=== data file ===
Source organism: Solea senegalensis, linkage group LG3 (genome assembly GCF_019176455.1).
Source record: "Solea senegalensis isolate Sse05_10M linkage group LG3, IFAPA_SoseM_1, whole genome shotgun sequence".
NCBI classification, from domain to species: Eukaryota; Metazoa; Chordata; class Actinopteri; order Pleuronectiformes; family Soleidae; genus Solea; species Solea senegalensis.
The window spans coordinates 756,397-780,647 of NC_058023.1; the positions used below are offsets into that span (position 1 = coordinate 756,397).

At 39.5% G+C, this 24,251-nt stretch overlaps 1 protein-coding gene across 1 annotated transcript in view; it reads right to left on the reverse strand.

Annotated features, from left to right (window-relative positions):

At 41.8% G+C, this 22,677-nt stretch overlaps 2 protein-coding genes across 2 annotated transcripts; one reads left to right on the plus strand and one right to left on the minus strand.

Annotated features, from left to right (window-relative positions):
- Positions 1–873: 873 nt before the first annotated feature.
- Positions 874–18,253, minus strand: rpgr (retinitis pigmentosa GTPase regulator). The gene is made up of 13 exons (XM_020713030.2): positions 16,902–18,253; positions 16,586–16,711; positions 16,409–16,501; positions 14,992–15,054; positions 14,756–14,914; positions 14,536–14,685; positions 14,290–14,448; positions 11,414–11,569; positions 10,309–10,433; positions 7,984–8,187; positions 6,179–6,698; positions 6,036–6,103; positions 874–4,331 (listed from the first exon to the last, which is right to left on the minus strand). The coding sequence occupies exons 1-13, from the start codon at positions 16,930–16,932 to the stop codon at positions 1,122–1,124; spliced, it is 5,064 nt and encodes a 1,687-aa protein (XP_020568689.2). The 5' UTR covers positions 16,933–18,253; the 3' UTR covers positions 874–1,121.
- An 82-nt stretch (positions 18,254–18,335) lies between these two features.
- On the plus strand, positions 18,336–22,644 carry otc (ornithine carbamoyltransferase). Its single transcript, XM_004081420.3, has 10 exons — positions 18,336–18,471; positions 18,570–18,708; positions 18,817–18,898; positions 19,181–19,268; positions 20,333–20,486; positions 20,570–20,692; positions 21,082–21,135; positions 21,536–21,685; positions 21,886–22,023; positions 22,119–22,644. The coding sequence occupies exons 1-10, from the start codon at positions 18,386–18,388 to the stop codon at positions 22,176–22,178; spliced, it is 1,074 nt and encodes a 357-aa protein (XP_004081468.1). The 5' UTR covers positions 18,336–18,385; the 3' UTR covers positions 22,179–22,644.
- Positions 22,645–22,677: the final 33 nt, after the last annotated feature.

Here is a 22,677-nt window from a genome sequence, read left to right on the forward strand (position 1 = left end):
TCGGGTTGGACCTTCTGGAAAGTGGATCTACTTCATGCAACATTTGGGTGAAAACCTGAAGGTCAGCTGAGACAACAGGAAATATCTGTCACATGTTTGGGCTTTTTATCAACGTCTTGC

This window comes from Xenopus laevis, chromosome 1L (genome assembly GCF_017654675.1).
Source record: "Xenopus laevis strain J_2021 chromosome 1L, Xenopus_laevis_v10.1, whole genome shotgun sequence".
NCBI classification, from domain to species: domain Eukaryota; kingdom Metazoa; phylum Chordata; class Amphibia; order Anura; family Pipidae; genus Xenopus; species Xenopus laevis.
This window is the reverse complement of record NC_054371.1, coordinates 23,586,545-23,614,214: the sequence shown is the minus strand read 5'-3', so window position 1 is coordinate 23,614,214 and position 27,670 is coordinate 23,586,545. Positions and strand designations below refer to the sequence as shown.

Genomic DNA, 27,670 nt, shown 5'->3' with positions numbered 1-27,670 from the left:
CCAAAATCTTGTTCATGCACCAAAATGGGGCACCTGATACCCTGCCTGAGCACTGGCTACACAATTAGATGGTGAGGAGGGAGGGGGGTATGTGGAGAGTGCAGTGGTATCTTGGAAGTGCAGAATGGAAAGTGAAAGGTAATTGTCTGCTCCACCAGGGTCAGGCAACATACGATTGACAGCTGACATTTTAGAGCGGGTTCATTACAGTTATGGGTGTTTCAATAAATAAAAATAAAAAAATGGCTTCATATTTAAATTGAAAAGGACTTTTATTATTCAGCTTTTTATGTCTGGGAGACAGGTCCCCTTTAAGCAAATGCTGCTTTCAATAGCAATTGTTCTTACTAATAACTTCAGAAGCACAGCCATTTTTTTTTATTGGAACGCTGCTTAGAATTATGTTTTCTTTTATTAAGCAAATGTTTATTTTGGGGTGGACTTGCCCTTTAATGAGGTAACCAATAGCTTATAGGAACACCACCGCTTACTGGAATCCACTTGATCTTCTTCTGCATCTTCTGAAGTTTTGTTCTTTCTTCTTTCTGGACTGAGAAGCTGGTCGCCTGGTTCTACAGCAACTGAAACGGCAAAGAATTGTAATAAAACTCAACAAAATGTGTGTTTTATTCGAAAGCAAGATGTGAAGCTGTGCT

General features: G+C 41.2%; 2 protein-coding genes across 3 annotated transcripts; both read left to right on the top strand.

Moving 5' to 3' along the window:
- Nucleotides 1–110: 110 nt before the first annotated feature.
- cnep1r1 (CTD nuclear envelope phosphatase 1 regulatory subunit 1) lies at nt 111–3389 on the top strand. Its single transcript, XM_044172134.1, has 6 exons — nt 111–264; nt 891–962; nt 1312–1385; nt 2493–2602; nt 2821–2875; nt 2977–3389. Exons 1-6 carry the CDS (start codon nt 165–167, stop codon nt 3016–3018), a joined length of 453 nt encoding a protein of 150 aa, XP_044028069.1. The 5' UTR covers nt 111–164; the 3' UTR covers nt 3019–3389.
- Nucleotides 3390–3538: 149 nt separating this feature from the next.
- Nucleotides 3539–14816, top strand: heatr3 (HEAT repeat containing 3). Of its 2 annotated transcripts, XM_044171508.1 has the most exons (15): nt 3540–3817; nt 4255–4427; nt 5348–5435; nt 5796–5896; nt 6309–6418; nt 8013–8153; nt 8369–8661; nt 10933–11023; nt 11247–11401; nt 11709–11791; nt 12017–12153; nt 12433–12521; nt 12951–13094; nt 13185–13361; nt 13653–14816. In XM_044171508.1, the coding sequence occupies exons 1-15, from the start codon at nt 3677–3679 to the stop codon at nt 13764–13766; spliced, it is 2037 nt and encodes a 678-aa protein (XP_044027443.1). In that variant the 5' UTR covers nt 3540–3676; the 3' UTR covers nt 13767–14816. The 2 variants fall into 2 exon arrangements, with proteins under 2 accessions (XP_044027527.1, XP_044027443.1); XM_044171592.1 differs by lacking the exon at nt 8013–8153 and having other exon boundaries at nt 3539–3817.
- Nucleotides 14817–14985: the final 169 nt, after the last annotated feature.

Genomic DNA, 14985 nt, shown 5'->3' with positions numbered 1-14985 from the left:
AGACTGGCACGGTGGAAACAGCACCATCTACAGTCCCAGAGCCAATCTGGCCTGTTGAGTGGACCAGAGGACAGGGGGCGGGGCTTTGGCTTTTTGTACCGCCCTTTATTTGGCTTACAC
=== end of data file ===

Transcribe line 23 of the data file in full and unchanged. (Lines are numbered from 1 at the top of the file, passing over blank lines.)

Moving 5' to 3' along the window: